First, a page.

The pomegranate is a curious culinary pleasure, not related to any other fruit but cherished in several cultures for thousands of years. In Middle Eastern and Asian cuisine, the fruit is featured in classic savory dishes such as Persian duck in pomegranate sauce. In the United States, pomegranates are typically prized for their juice.
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Originally from Iran and India, pomegranates have a long-reaching history. They are mentioned in the Old Testament and Talmud, and appear among the tomb carvings of Egyptian pharaohs. In Greek mythology, the pomegranate was referred to as the fruit of the dead, capable of confining a person to the underworld. The fruit's thirst-quenching properties and long storage life secured a spot on desert trading caravans, but it was the Spanish who brought the fruit to California in 1769. Because pomegranates grow predominantly in hot, dry climates, they are mainly found in California and Arizona in the United States. The trees can live as long as 200 years.
Pomegranates have a thin, leathery skin crowned by a tough, leafy calyx. The best ones are about the size of a large orange and should feel heavy, with a shiny skin and no soft patches. When ripe, they make a metallic sound when they are tapped. Scoring and peeling away the skin reveals dozens of ruby-colored edible seeds -- encased in a bitter-tasting pulp -- which have a sweet but slightly sour flavor. The easiest way to liberate the seeds is to cut the pomegranate into halves and pull apart the sections over a bowl of water. The seeds will sink, while the inedible rind and pulp will float. In the United States, pomegranate season runs from September to December, but the fruits can be stored in the refrigerator for as long as two months. The seeds actually become sweeter and juicier during storage.
Pomegranate seeds, which can be eaten straight from the fruit, contain twice as many antioxidants as blackberries. Halve the fruit and press it like an orange to yield a pink, pulp-free juice, then strain the juice to remove the unpalatably bitter pulp. The juice makes a worthy replacement for cranberry in cocktails, but it can also be reduced to make a syrup and is one of the key ingredients in Grenadine. Use thick pomegranate molasses as a substitute for Balsamic vinegar in salad dressings. In Greek cuisine, simmered pomegranate juice makes a smooth glaze for kebabs, while Indian cookery features dried pomegranate seeds in savory dishes and chutneys. Fresh pomegranate seeds make a zesty salsa for chicken, duck or pork, along with fresh red pepper, or roasted with vegetables drizzled in maple syrup.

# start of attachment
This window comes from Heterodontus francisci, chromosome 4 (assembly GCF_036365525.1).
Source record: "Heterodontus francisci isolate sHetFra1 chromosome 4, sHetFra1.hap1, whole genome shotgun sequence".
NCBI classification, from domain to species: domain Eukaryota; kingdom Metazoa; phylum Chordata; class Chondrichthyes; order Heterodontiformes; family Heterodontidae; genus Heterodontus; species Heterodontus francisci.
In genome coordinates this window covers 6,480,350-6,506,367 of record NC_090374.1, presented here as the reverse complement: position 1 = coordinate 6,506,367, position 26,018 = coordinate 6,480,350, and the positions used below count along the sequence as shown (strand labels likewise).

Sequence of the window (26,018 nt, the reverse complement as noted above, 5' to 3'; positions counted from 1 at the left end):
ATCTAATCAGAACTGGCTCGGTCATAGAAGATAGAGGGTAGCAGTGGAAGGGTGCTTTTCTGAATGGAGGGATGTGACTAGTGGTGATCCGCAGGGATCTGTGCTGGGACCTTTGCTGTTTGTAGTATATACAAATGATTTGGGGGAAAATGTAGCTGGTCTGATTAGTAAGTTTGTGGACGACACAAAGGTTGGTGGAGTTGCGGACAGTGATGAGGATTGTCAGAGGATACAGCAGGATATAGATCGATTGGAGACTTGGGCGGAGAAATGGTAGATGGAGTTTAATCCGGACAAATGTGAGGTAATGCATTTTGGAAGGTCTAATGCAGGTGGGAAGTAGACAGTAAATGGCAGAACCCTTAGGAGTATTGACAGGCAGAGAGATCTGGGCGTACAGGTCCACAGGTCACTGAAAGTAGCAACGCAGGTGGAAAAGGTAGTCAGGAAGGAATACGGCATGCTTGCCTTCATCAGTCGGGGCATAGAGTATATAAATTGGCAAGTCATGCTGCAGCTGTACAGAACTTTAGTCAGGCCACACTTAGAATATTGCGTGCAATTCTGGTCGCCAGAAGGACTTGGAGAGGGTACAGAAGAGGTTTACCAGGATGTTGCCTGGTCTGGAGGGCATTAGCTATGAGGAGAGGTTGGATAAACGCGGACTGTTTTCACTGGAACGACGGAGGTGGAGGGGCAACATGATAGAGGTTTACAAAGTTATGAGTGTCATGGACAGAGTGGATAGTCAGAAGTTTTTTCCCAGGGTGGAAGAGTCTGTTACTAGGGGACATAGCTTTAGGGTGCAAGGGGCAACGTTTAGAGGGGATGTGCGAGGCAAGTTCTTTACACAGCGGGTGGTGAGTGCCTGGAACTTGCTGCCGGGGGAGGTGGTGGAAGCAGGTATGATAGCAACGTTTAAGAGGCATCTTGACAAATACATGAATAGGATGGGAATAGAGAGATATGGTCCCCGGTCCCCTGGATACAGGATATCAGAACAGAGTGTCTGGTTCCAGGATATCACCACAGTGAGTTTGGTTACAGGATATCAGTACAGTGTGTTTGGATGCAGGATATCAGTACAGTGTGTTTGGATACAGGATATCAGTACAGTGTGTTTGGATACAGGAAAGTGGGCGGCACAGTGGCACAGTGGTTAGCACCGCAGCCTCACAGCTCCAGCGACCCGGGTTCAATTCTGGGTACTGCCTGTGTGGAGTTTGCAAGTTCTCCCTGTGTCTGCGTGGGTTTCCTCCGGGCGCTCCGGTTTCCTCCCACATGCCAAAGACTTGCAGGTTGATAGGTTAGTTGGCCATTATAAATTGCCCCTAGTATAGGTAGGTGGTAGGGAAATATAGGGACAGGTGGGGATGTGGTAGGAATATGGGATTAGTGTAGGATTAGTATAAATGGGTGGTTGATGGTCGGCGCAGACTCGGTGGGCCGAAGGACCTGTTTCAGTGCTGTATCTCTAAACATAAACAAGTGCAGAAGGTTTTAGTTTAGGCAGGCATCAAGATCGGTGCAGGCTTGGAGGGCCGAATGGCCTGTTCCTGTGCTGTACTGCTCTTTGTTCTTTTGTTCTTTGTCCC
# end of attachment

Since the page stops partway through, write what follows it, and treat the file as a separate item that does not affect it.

While most pomegranates are reddish in color, they are found in white, yellow and green varieties around the globe. Although the juice contains lots of staining tannins, the pith is used in India as a toothpaste and the rind to treat parasites. Culturally, the pomegranate is a potent symbol of prosperity and fertility. At Greek and Turkish weddings, the bride throws or breaks a pomegranate on the ground for good luck, while in Persian tradition, offering a basket of pomegranates invites a prosperous future. In China, too, giving a picture of a ripe, open pomegranate is auspicious. As a common Middle Eastern fruit, the pomegranate is central to numerous Jewish festivals, most notably during Rosh Hashanah.